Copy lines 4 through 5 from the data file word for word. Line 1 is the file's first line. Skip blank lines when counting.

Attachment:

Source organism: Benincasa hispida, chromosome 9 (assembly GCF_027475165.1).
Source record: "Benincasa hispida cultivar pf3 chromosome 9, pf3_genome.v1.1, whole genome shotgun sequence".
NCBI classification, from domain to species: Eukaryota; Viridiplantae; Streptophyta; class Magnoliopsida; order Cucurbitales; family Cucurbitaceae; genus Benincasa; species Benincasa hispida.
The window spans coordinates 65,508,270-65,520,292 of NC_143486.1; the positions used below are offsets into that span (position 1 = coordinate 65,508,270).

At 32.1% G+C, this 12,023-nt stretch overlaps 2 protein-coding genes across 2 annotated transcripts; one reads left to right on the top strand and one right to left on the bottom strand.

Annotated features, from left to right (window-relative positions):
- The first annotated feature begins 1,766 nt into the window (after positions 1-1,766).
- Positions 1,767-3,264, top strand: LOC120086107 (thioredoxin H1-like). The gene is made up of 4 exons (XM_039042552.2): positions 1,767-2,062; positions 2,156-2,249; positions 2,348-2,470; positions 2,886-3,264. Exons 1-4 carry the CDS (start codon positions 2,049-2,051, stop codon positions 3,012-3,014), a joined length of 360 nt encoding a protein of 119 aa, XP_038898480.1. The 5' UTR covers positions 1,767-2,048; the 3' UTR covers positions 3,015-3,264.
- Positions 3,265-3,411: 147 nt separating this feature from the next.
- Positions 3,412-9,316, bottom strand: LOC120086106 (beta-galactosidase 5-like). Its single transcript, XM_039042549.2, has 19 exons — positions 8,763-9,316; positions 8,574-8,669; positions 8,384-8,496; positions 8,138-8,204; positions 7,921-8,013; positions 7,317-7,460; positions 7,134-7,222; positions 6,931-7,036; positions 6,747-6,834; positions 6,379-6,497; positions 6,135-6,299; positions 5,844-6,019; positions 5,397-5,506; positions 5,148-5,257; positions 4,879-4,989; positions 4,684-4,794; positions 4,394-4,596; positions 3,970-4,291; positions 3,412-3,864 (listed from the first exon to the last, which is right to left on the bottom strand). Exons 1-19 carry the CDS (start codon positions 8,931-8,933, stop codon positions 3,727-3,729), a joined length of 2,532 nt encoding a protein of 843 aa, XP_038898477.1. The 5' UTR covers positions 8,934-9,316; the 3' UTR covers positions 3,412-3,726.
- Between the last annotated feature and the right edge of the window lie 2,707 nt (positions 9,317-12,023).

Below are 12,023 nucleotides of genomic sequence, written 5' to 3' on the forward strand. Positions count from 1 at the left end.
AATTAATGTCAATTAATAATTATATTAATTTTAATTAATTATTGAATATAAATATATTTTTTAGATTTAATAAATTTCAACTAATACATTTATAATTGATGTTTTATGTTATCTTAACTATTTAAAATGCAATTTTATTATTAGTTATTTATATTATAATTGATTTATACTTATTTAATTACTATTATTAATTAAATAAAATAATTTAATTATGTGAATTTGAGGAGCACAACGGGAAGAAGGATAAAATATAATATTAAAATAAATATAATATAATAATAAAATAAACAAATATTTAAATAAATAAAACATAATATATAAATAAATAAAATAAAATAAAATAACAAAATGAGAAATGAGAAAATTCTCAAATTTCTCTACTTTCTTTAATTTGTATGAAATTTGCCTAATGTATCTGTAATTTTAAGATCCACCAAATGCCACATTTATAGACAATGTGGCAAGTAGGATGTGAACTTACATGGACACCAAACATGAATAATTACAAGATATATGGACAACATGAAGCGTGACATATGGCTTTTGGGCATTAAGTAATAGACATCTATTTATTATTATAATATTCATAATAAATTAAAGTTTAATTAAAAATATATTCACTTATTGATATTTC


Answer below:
The window spans coordinates 65,508,270-65,520,292 of NC_143486.1; the positions used below are offsets into that span (position 1 = coordinate 65,508,270).

At 32.1% G+C, this 12,023-nt stretch overlaps 2 protein-coding genes across 2 annotated transcripts; one reads left to right on the top strand and one right to left on the bottom strand.